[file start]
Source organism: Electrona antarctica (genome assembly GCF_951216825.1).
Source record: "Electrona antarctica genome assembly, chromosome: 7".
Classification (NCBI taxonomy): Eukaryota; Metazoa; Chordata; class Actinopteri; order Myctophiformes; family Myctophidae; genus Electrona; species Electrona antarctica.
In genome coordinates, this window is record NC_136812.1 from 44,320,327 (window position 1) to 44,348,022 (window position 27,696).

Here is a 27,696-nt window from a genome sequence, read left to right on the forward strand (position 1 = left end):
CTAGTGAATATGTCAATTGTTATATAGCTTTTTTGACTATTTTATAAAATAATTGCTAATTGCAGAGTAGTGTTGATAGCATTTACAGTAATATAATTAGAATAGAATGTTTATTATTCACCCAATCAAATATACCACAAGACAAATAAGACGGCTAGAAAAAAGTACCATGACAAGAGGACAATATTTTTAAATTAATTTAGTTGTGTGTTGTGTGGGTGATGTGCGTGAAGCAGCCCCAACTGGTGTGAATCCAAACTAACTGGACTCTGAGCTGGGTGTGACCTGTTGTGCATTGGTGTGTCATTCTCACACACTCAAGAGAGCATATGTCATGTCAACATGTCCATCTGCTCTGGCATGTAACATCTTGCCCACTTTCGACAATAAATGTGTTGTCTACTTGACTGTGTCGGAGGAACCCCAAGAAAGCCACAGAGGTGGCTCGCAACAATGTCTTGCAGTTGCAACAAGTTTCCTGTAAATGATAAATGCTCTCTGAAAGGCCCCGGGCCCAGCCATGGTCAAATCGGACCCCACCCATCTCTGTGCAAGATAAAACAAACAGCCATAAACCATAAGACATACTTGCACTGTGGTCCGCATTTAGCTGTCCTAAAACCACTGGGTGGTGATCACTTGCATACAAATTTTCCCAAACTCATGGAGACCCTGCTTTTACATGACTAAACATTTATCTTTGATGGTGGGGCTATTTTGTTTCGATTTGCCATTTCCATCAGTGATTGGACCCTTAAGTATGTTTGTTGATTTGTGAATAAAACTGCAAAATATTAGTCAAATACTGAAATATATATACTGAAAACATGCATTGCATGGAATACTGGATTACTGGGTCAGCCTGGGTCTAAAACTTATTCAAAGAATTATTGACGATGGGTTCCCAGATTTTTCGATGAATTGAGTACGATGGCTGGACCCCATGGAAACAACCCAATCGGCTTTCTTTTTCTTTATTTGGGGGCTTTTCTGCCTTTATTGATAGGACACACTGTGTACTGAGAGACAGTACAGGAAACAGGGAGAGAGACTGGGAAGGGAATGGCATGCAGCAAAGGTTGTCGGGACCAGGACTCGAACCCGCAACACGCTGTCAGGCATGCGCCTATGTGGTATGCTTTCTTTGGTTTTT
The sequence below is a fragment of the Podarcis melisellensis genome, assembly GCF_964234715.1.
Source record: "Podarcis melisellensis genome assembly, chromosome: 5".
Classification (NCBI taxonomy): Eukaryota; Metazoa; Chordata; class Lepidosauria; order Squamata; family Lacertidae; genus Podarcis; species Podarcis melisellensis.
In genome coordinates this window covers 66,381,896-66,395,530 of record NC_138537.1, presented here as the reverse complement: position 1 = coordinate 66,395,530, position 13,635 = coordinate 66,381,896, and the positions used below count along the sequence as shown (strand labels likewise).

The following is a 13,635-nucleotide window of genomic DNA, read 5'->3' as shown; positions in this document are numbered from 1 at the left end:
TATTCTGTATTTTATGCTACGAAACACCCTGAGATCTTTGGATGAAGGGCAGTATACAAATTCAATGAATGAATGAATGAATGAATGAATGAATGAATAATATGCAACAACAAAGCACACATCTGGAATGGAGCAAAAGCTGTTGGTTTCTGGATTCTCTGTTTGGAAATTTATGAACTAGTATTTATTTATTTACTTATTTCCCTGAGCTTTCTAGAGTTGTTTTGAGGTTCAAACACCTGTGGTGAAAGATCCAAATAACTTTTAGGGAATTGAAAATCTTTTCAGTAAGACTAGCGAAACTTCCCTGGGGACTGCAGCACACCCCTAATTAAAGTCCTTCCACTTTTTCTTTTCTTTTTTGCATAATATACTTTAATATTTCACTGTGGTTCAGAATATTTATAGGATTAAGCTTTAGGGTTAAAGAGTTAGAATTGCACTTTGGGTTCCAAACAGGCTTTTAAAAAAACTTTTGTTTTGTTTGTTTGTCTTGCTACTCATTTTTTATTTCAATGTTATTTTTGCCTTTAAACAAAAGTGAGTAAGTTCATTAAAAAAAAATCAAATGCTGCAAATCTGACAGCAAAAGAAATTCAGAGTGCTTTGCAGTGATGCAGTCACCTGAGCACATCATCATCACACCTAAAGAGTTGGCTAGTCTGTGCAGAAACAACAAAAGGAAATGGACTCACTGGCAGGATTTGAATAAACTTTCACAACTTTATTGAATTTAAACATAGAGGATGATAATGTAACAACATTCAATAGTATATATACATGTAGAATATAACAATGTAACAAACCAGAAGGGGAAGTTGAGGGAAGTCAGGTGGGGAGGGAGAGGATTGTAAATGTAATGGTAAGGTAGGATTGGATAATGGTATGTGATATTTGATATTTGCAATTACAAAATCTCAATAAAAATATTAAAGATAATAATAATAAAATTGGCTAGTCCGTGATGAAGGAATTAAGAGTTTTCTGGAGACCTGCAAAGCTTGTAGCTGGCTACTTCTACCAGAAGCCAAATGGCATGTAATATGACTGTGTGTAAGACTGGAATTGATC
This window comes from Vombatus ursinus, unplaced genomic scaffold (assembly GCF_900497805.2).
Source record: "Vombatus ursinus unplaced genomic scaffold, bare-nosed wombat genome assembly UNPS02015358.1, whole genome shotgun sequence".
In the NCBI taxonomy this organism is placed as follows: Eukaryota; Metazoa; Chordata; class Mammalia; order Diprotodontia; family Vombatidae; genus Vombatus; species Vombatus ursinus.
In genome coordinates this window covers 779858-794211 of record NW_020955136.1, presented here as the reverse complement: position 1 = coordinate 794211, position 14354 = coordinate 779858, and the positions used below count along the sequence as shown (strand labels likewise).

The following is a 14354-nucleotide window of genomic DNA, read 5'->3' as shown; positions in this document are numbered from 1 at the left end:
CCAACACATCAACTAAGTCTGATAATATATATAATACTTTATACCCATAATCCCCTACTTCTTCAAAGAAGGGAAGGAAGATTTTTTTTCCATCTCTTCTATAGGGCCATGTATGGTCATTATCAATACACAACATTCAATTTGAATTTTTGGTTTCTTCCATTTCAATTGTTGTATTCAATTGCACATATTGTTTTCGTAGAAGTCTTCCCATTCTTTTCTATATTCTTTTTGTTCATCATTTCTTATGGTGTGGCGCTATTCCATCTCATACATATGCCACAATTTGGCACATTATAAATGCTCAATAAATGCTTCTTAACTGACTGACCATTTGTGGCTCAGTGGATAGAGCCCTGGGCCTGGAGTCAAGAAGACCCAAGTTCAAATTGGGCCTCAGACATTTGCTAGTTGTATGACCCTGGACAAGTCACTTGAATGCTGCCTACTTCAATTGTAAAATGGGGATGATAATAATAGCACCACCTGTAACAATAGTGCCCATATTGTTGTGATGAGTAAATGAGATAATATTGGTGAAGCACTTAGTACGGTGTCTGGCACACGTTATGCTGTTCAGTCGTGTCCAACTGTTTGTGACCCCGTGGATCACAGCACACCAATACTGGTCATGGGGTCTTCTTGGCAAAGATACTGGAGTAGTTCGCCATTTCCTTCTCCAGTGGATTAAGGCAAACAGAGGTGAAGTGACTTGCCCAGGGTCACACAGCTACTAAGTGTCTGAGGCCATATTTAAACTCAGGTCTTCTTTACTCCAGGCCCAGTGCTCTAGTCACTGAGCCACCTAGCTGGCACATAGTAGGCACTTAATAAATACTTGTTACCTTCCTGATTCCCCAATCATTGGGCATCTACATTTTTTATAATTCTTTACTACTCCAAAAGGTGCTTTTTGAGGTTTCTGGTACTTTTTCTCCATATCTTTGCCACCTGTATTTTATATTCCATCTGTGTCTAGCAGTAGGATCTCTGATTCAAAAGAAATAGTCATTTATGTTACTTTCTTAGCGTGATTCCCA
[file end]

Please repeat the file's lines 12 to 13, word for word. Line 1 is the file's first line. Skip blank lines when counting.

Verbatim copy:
TATTCTGTATTTTATGCTACGAAACACCCTGAGATCTTTGGATGAAGGGCAGTATACAAATTCAATGAATGAATGAATGAATGAATGAATGAATGAATAATATGCAACAACAAAGCACACATCTGGAATGGAGCAAAAGCTGTTGGTTTCTGGATTCTCTGTTTGGAAATTTATGAACTAGTATTTATTTATTTACTTATTTCCCTGAGCTTTCTAGAGTTGTTTTGAGGTTCAAACACCTGTGGTGAAAGATCCAAATAACTTTTAGGGAATTGAAAATCTTTTCAGTAAGACTAGCGAAACTTCCCTGGGGACTGCAGCACACCCCTAATTAAAGTCCTTCCACTTTTTCTTTTCTTTTTTGCATAATATACTTTAATATTTCACTGTGGTTCAGAATATTTATAGGATTAAGCTTTAGGGTTAAAGAGTTAGAATTGCACTTTGGGTTCCAAACAGGCTTTTAAAAAAACTTTTGTTTTGTTTGTTTGTCTTGCTACTCATTTTTTATTTCAATGTTATTTTTGCCTTTAAACAAAAGTGAGTAAGTTCATTAAAAAAAAATCAAATGCTGCAAATCTGACAGCAAAAGAAATTCAGAGTGCTTTGCAGTGATGCAGTCACCTGAGCACATCATCATCACACCTAAAGAGTTGGCTAGTCTGTGCAGAAACAACAAAAGGAAATGGACTCACTGGCAGGATTTGAATAAACTTTCACAACTTTATTGAATTTAAACATAGAGGATGATAATGTAACAACATTCAATAGTATATATACATGTAGAATATAACAATGTAACAAACCAGAAGGGGAAGTTGAGGGAAGTCAGGTGGGGAGGGAGAGGATTGTAAATGTAATGGTAAGGTAGGATTGGATAATGGTATGTGATATTTGATATTTGCAATTACAAAATCTCAATAAAAATATTAAAGATAATAATAATAAAATTGGCTAGTCCGTGATGAAGGAATTAAGAGTTTTCTGGAGACCTGCAAAGCTTGTAGCTGGCTACTTCTACCAGAAGCCAAATGGCATGTAATATGACTGTGTGTAAGACTGGAATTGATC
This window comes from Vombatus ursinus, unplaced genomic scaffold (assembly GCF_900497805.2).